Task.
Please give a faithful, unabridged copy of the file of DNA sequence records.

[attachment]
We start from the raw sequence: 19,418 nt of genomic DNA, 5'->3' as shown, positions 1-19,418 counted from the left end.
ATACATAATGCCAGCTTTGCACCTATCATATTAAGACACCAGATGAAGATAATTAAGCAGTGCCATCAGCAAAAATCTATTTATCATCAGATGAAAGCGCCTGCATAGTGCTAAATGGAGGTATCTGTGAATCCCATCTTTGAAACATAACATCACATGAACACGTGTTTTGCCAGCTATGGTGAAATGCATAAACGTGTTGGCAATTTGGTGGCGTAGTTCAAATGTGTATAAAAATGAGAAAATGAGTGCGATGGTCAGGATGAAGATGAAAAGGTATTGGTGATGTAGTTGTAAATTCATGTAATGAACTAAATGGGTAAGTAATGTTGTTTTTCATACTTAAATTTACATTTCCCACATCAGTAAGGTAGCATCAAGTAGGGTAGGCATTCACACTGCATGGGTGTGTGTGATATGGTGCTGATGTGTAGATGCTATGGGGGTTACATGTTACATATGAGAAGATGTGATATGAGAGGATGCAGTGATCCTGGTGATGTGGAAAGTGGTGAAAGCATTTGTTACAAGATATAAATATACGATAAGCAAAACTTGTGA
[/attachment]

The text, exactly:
We start from the raw sequence: 19,418 nt of genomic DNA, 5'->3' as shown, positions 1-19,418 counted from the left end.
ATACATAATGCCAGCTTTGCACCTATCATATTAAGACACCAGATGAAGATAATTAAGCAGTGCCATCAGCAAAAATCTATTTATCATCAGATGAAAGCGCCTGCATAGTGCTAAATGGAGGTATCTGTGAATCCCATCTTTGAAACATAACATCACATGAACACGTGTTTTGCCAGCTATGGTGAAATGCATAAACGTGTTGGCAATTTGGTGGCGTAGTTCAAATGTGTATAAAAATGAGAAAATGAGTGCGATGGTCAGGATGAAGATGAAAAGGTATTGGTGATGTAGTTGTAAATTCATGTAATGAACTAAATGGGTAAGTAATGTTGTTTTTCATACTTAAATTTACATTTCCCACATCAGTAAGGTAGCATCAAGTAGGGTAGGCATTCACACTGCATGGGTGTGTGTGATATGGTGCTGATGTGTAGATGCTATGGGGGTTACATGTTACATATGAGAAGATGTGATATGAGAGGATGCAGTGATCCTGGTGATGTGGAAAGTGGTGAAAGCATTTGTTACAAGATATAAATATACGATAAGCAAAACTTGTGA